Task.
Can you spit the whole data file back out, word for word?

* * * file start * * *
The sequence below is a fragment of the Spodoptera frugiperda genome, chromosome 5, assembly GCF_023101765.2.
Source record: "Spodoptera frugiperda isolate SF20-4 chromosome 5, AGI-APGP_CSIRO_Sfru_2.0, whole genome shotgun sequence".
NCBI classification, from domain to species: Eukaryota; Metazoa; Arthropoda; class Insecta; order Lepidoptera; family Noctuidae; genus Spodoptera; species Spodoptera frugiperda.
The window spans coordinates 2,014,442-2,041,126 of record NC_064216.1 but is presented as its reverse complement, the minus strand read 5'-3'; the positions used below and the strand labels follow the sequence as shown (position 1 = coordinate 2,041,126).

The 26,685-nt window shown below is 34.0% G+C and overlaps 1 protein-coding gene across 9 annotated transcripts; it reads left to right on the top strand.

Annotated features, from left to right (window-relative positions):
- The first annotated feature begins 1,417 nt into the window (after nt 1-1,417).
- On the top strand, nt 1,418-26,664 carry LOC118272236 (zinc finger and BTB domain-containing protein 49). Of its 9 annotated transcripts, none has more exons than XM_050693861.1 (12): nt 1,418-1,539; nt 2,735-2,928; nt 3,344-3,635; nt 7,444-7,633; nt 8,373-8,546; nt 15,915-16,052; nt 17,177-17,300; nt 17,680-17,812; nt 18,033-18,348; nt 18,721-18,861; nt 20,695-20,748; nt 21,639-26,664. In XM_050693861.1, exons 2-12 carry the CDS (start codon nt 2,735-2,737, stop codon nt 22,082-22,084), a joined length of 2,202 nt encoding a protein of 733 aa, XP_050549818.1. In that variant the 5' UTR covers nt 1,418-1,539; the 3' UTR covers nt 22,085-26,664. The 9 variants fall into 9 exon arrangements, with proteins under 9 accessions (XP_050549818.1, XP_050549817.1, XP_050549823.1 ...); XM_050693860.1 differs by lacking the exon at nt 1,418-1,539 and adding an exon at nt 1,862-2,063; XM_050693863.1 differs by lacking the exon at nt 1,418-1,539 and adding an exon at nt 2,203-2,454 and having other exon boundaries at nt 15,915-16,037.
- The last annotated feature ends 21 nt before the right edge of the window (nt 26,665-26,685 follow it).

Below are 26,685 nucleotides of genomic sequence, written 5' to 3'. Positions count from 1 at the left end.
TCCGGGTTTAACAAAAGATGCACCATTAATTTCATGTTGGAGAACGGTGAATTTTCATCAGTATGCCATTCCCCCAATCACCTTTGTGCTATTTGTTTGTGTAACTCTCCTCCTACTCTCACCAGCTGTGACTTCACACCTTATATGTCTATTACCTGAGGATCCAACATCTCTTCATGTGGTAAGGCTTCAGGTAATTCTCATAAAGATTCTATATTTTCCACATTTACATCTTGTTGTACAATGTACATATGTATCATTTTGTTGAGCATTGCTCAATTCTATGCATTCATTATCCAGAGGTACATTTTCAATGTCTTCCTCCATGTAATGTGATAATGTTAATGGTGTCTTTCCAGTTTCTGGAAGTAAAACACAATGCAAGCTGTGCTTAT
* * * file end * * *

The sequence below is a fragment of the Spodoptera frugiperda genome, chromosome 5, assembly GCF_023101765.2.
Source record: "Spodoptera frugiperda isolate SF20-4 chromosome 5, AGI-APGP_CSIRO_Sfru_2.0, whole genome shotgun sequence".
NCBI classification, from domain to species: Eukaryota; Metazoa; Arthropoda; class Insecta; order Lepidoptera; family Noctuidae; genus Spodoptera; species Spodoptera frugiperda.
The window spans coordinates 2,014,442-2,041,126 of record NC_064216.1 but is presented as its reverse complement, the minus strand read 5'-3'; the positions used below and the strand labels follow the sequence as shown (position 1 = coordinate 2,041,126).

The 26,685-nt window shown below is 34.0% G+C and overlaps 1 protein-coding gene across 9 annotated transcripts; it reads left to right on the top strand.

Annotated features, from left to right (window-relative positions):
- The first annotated feature begins 1,417 nt into the window (after nt 1-1,417).
- On the top strand, nt 1,418-26,664 carry LOC118272236 (zinc finger and BTB domain-containing protein 49). Of its 9 annotated transcripts, none has more exons than XM_050693861.1 (12): nt 1,418-1,539; nt 2,735-2,928; nt 3,344-3,635; nt 7,444-7,633; nt 8,373-8,546; nt 15,915-16,052; nt 17,177-17,300; nt 17,680-17,812; nt 18,033-18,348; nt 18,721-18,861; nt 20,695-20,748; nt 21,639-26,664. In XM_050693861.1, exons 2-12 carry the CDS (start codon nt 2,735-2,737, stop codon nt 22,082-22,084), a joined length of 2,202 nt encoding a protein of 733 aa, XP_050549818.1. In that variant the 5' UTR covers nt 1,418-1,539; the 3' UTR covers nt 22,085-26,664. The 9 variants fall into 9 exon arrangements, with proteins under 9 accessions (XP_050549818.1, XP_050549817.1, XP_050549823.1 ...); XM_050693860.1 differs by lacking the exon at nt 1,418-1,539 and adding an exon at nt 1,862-2,063; XM_050693863.1 differs by lacking the exon at nt 1,418-1,539 and adding an exon at nt 2,203-2,454 and having other exon boundaries at nt 15,915-16,037.
- The last annotated feature ends 21 nt before the right edge of the window (nt 26,665-26,685 follow it).

Below are 26,685 nucleotides of genomic sequence, written 5' to 3'. Positions count from 1 at the left end.
TCCGGGTTTAACAAAAGATGCACCATTAATTTCATGTTGGAGAACGGTGAATTTTCATCAGTATGCCATTCCCCCAATCACCTTTGTGCTATTTGTTTGTGTAACTCTCCTCCTACTCTCACCAGCTGTGACTTCACACCTTATATGTCTATTACCTGAGGATCCAACATCTCTTCATGTGGTAAGGCTTCAGGTAATTCTCATAAAGATTCTATATTTTCCACATTTACATCTTGTTGTACAATGTACATATGTATCATTTTGTTGAGCATTGCTCAATTCTATGCATTCATTATCCAGAGGTACATTTTCAATGTCTTCCTCCATGTAATGTGATAATGTTAATGGTGTCTTTCCAGTTTCTGGAAGTAAAACACAATGCAAGCTGTGCTTAT